Auckland Transport

July 11th, 2013 at 3:00 pm by David Farrar

Kudos to Auckland Transport Blog which has published an alternate transport vision for Auckland from 2015 to 2030. Their main post is here and their costings here.

It’s a great example of being pro-active and putting up a well researched proposal for debate. Doesn’t mean I agree with their proposal, but their contribution is valuable and welcome.

It would be good for an appropriate agency to independently cost their proposals, and estimate what impact on congestion their proposals would have.

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Hide on Auckland Transport

April 28th, 2013 at 6:31 am by David Farrar

Rodney Hide writes in the HoS:

My research led me to Wellingtonian Tony Randle, who spent months trying to get the analysis underpinning the 2010 Rail Business Case, succeeding only after a complaint to the Ombudsman.

Once Tony got hold of the analysis he found:

1. Basic spreadsheet errors. The spreadsheet fails to calculate the running costs of the second purchase of 26 trains. That ignores $689 million on the train option.

2. Incorrect exclusion of costs from the rail option. The study excludes the necessary funding to extend the Northern Busway into the city centre. Building this access is a necessary part of the rail option.

3. Addition of a second bus tunnel without explanation, adding hundreds of millions to the bus option.

4. Unreasonable assumptions, including a prediction that under the rail option, present bus capacity into the city centre will carry another 20,000 passengers a day without any new bus lanes or busways.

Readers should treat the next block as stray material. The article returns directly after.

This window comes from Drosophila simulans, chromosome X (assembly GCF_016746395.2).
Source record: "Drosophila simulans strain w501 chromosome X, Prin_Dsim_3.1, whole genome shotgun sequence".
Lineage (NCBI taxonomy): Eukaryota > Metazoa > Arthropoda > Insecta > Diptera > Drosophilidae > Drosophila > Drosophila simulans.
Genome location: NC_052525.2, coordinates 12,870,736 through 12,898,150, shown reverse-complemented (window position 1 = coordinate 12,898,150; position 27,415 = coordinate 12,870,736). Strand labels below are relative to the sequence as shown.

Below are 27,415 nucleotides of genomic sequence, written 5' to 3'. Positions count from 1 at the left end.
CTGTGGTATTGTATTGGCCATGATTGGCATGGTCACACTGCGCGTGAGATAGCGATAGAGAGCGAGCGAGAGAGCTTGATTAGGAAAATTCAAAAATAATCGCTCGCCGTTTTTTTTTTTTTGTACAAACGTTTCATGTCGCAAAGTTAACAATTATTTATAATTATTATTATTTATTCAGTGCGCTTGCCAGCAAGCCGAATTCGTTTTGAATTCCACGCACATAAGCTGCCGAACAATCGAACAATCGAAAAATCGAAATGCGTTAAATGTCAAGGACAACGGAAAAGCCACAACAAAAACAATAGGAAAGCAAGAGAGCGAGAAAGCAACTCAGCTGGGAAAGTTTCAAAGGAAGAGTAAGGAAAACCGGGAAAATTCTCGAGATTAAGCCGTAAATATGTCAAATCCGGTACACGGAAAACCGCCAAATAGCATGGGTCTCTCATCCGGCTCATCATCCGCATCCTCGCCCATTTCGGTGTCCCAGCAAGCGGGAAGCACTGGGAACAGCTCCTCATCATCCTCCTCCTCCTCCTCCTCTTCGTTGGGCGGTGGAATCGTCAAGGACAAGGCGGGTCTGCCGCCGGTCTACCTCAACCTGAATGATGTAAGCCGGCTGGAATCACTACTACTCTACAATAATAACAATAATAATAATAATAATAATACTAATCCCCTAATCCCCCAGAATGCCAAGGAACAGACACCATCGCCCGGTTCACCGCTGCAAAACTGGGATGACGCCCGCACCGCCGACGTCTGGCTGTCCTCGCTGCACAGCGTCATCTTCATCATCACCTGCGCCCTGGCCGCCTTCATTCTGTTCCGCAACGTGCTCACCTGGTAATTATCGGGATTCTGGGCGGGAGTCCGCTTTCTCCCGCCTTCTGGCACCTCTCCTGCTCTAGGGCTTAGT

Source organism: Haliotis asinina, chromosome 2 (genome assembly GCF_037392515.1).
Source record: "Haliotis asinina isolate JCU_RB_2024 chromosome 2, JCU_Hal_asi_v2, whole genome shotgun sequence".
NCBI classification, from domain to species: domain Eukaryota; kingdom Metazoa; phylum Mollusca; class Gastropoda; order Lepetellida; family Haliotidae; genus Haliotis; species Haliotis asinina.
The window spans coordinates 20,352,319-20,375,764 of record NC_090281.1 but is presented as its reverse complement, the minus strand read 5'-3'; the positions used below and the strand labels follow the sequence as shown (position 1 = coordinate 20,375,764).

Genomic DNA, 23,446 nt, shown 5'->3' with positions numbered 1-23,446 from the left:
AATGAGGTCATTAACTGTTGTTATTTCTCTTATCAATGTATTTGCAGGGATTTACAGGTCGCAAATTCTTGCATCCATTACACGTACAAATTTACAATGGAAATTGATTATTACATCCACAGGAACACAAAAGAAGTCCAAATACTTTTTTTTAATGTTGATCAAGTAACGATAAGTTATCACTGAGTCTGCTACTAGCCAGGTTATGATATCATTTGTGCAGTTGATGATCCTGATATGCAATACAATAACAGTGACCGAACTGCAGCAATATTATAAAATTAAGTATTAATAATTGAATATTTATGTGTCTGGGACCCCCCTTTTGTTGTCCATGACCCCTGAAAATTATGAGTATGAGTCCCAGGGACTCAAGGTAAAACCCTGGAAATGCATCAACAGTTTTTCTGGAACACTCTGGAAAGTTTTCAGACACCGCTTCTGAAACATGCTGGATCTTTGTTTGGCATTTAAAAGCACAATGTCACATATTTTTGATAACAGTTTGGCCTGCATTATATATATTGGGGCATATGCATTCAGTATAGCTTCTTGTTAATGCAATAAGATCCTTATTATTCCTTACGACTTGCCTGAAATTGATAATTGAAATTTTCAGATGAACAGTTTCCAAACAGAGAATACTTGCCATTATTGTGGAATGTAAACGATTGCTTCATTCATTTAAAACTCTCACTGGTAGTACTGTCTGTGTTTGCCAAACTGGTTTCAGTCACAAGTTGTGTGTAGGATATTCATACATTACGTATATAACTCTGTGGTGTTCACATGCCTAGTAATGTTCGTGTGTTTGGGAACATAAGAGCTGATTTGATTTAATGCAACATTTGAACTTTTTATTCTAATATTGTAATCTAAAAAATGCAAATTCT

And people wonder why the Government won’t just hand over billions of dollars. I’m not sure what is worse – the massive errors in the analysis, but the fact they wouldn’t release them without the Ombudsman.

The overall impression is that the analysis was slanted to conclude trains over buses, despite the fact that buses may provide a better cheaper service.

The errors and poor assumptions total $1.5 billion. The bias is systematic; each and every mistake favours rail over buses. Correcting for the errors reverses the study’s conclusions and shows the CBD bus tunnel more cost-effective than the City Rail Link.

Tony Randle’s review is damning of Auckland Transport’s report. And it’s damning of the rail option. Auckland Transport’s response? Stony silence.

I’ve blogged on Tony’s work before. I am surprised no Councillor has followed it up. He makes available his detailed spreadsheets freely.

Last December, Auckland Transport released a second report. City Centre Future Access Study also concludes that the city rail link beats the two bus options considered, but now for different reasons to the first report. And, once again, Auckland Transport published the study without the underpinning analysis.

I followed Randle’s lead and requested the spreadsheets and the relevant model output reports. Auckland Transport has refused to supply them to me.

Its latest is a lawyer’s letter explaining that Auckland Transport will provide what I want but only if I pay them $3850.

Oh, and they won’t send me the spreadsheets.

Instead, they will send a printed output. That’s useless to me. It won’t allow me to check the very calculations that Randle showed were so devastatingly wrong in their first report.